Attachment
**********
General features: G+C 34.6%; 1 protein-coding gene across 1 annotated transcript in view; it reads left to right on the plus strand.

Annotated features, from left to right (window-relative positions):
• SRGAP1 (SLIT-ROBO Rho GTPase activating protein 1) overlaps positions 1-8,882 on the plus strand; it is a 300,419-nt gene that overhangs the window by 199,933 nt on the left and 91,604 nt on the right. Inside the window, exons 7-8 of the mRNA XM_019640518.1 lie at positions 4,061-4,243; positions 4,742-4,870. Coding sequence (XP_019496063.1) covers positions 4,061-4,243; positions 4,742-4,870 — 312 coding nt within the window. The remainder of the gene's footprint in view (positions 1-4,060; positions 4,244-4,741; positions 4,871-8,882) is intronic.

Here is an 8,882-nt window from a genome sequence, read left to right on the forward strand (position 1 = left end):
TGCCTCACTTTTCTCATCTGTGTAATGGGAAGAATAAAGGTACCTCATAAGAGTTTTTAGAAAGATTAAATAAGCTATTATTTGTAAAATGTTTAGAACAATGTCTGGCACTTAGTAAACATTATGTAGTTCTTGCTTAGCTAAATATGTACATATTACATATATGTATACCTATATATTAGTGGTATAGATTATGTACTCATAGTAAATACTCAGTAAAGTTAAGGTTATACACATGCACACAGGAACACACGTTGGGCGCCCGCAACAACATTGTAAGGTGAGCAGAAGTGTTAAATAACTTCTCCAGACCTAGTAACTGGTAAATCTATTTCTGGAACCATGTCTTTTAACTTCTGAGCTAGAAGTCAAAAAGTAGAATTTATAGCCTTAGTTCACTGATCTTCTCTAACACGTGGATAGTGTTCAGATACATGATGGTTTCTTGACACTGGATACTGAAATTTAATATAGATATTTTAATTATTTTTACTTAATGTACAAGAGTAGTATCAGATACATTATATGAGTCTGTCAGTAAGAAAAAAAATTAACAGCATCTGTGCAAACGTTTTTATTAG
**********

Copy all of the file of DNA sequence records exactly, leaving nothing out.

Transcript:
General features: G+C 34.6%; 1 protein-coding gene across 1 annotated transcript in view; it reads left to right on the plus strand.

Annotated features, from left to right (window-relative positions):
• SRGAP1 (SLIT-ROBO Rho GTPase activating protein 1) overlaps positions 1-8,882 on the plus strand; it is a 300,419-nt gene that overhangs the window by 199,933 nt on the left and 91,604 nt on the right. Inside the window, exons 7-8 of the mRNA XM_019640518.1 lie at positions 4,061-4,243; positions 4,742-4,870. Coding sequence (XP_019496063.1) covers positions 4,061-4,243; positions 4,742-4,870 — 312 coding nt within the window. The remainder of the gene's footprint in view (positions 1-4,060; positions 4,244-4,741; positions 4,871-8,882) is intronic.

Here is an 8,882-nt window from a genome sequence, read left to right on the forward strand (position 1 = left end):
TGCCTCACTTTTCTCATCTGTGTAATGGGAAGAATAAAGGTACCTCATAAGAGTTTTTAGAAAGATTAAATAAGCTATTATTTGTAAAATGTTTAGAACAATGTCTGGCACTTAGTAAACATTATGTAGTTCTTGCTTAGCTAAATATGTACATATTACATATATGTATACCTATATATTAGTGGTATAGATTATGTACTCATAGTAAATACTCAGTAAAGTTAAGGTTATACACATGCACACAGGAACACACGTTGGGCGCCCGCAACAACATTGTAAGGTGAGCAGAAGTGTTAAATAACTTCTCCAGACCTAGTAACTGGTAAATCTATTTCTGGAACCATGTCTTTTAACTTCTGAGCTAGAAGTCAAAAAGTAGAATTTATAGCCTTAGTTCACTGATCTTCTCTAACACGTGGATAGTGTTCAGATACATGATGGTTTCTTGACACTGGATACTGAAATTTAATATAGATATTTTAATTATTTTTACTTAATGTACAAGAGTAGTATCAGATACATTATATGAGTCTGTCAGTAAGAAAAAAAATTAACAGCATCTGTGCAAACGTTTTTATTAG